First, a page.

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Saskatchewan NDP Leader Cam Broten steps down after election loss

Click to play video: 'Sask. NDP Leader Cam Broten steps down after election loss' Sask. NDP Leader Cam Broten steps down after election loss
WATCH ABOVE: A week after losing his riding to the Saskatchewan Party Cam Broten breaks his silence. Joel Senick says the leader of the NDP is stepping down and the party will embark on a search for a new leader – Apr 11, 2016

SASKATOON – Saskatchewan NDP Leader Cam Broten says he’s stepping down as leader after his party failed to make significant gains in the provincial election and he lost his own seat. The 37-year-old says it was a tough decision, but it was the right thing to do.

“The best course for the party, the caucus and for my family,” Broten said.

“As you go over different scenarios in your mind, you can think about things that could have happened or maybe should have happened, but the reality is we’re here today. I didn’t win my seat.”

It was a tight race in Saskatoon Westview, but Broten lost to the Saskatchewan Party candidate by about 200 votes.

WATCH: Former NDP leader Cam Broten was in a conciliatory mood during his concession speech, saying that while the outcome of the election was not what he and his party were looking for, it was important to respect the voters.

Click to play video: 'Cam Broten: This isn’t quite the night we were hoping for' Cam Broten: This isn’t quite the night we were hoping for
Cam Broten: This isn’t quite the night we were hoping for – Apr 5, 2016

“For the good of both my party and my family, I believe it’s the right decision at this time to resign as leader of Saskatchewan’s New Democrats,” Broten said Monday at a news conference in Saskatoon.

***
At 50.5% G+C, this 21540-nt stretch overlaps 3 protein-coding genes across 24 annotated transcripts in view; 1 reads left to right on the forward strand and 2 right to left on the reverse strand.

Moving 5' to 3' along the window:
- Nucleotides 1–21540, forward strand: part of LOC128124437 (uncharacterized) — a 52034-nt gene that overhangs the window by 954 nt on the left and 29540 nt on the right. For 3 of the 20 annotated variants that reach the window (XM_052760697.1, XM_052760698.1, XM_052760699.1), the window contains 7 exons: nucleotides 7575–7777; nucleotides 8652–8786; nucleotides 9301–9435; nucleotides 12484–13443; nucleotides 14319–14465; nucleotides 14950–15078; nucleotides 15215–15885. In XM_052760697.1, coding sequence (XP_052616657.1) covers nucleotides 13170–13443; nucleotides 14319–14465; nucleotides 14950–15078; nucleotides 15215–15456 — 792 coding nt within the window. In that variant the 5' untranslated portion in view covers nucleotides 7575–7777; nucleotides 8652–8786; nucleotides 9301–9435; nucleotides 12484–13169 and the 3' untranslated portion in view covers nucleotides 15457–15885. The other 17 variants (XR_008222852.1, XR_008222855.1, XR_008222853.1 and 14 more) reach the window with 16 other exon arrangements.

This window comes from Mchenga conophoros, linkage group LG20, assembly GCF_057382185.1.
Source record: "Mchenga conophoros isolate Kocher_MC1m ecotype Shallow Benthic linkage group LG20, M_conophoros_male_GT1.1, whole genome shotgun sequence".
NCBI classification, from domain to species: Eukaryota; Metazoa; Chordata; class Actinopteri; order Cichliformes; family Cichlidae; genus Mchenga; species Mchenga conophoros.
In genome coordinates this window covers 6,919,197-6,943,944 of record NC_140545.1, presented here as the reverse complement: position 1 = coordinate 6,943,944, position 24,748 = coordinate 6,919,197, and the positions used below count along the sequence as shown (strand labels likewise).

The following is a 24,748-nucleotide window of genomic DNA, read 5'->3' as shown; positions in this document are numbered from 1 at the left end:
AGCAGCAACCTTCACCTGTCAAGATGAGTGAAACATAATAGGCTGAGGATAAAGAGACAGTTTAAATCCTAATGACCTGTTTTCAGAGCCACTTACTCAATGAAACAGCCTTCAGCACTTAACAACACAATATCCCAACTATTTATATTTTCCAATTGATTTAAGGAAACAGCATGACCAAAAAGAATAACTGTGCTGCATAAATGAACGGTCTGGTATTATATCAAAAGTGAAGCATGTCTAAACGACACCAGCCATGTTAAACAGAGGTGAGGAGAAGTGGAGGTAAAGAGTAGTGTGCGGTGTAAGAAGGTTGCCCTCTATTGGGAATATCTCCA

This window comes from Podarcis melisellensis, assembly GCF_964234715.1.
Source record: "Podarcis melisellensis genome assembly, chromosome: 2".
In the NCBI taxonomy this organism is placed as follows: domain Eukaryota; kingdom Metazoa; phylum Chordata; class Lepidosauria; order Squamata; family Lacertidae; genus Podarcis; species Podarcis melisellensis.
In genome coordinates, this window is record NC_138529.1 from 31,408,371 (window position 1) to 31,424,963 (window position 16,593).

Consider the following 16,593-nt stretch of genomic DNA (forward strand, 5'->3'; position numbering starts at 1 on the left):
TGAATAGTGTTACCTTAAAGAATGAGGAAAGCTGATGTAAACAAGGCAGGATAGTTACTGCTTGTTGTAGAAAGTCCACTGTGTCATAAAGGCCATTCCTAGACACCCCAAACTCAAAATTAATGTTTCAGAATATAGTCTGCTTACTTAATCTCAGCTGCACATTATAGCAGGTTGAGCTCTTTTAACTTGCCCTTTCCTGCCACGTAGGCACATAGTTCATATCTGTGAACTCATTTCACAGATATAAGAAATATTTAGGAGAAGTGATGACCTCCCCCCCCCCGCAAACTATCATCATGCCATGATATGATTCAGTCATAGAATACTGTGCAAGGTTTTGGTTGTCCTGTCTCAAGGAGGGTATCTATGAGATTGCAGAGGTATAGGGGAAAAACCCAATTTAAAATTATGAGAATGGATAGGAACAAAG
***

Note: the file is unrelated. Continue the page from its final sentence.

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“I love this province and its people. I love public service and I love my political party … I will miss so much about this life in the months ahead.”

READ MORE: Shoe-leather politics: David Buckingham beat Saskatchewan NDP Leader Cam Broten

The New Democrats took 10 of 61 seats in the legislature in last Monday’s vote.

The NDP held nine seats going into the election and had hoped for a good number more to show momentum in the party’s rebuilding efforts.

Broten was first elected as a member of the legislature in 2007 and replaced previous leader Dwain Lingenfelter after he was defeated in the 2011 election.

Party officials announced that an interim leader will be selected on April 23 following a joint meeting between members of the party caucus and the provincial council.

“I know there’s a lot of New Democrats who are passionate about that and committed and I know there will be people who will want to carry on the fight as I want to carry on the fight,” Broten said.

With files from Global News

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